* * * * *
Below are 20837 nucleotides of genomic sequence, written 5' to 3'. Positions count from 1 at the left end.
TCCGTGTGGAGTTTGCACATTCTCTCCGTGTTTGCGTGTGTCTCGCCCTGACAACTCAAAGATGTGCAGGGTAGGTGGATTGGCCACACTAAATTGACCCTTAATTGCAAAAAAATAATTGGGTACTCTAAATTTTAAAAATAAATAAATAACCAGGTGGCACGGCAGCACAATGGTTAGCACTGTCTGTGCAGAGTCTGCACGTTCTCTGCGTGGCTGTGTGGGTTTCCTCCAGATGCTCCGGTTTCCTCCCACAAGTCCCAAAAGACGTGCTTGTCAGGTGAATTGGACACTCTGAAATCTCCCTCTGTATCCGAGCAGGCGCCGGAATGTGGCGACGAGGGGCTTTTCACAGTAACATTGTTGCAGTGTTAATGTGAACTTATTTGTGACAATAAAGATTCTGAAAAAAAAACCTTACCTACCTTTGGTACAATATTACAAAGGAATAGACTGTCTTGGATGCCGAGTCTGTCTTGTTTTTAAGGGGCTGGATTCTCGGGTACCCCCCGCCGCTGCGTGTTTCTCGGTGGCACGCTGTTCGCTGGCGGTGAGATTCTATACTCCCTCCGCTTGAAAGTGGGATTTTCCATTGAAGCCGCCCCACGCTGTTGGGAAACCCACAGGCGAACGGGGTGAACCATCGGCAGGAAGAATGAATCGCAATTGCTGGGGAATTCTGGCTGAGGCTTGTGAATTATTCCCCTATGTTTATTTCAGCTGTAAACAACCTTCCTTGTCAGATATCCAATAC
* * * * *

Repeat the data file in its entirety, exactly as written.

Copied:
Below are 20837 nucleotides of genomic sequence, written 5' to 3'. Positions count from 1 at the left end.
TCCGTGTGGAGTTTGCACATTCTCTCCGTGTTTGCGTGTGTCTCGCCCTGACAACTCAAAGATGTGCAGGGTAGGTGGATTGGCCACACTAAATTGACCCTTAATTGCAAAAAAATAATTGGGTACTCTAAATTTTAAAAATAAATAAATAACCAGGTGGCACGGCAGCACAATGGTTAGCACTGTCTGTGCAGAGTCTGCACGTTCTCTGCGTGGCTGTGTGGGTTTCCTCCAGATGCTCCGGTTTCCTCCCACAAGTCCCAAAAGACGTGCTTGTCAGGTGAATTGGACACTCTGAAATCTCCCTCTGTATCCGAGCAGGCGCCGGAATGTGGCGACGAGGGGCTTTTCACAGTAACATTGTTGCAGTGTTAATGTGAACTTATTTGTGACAATAAAGATTCTGAAAAAAAAACCTTACCTACCTTTGGTACAATATTACAAAGGAATAGACTGTCTTGGATGCCGAGTCTGTCTTGTTTTTAAGGGGCTGGATTCTCGGGTACCCCCCGCCGCTGCGTGTTTCTCGGTGGCACGCTGTTCGCTGGCGGTGAGATTCTATACTCCCTCCGCTTGAAAGTGGGATTTTCCATTGAAGCCGCCCCACGCTGTTGGGAAACCCACAGGCGAACGGGGTGAACCATCGGCAGGAAGAATGAATCGCAATTGCTGGGGAATTCTGGCTGAGGCTTGTGAATTATTCCCCTATGTTTATTTCAGCTGTAAACAACCTTCCTTGTCAGATATCCAATAC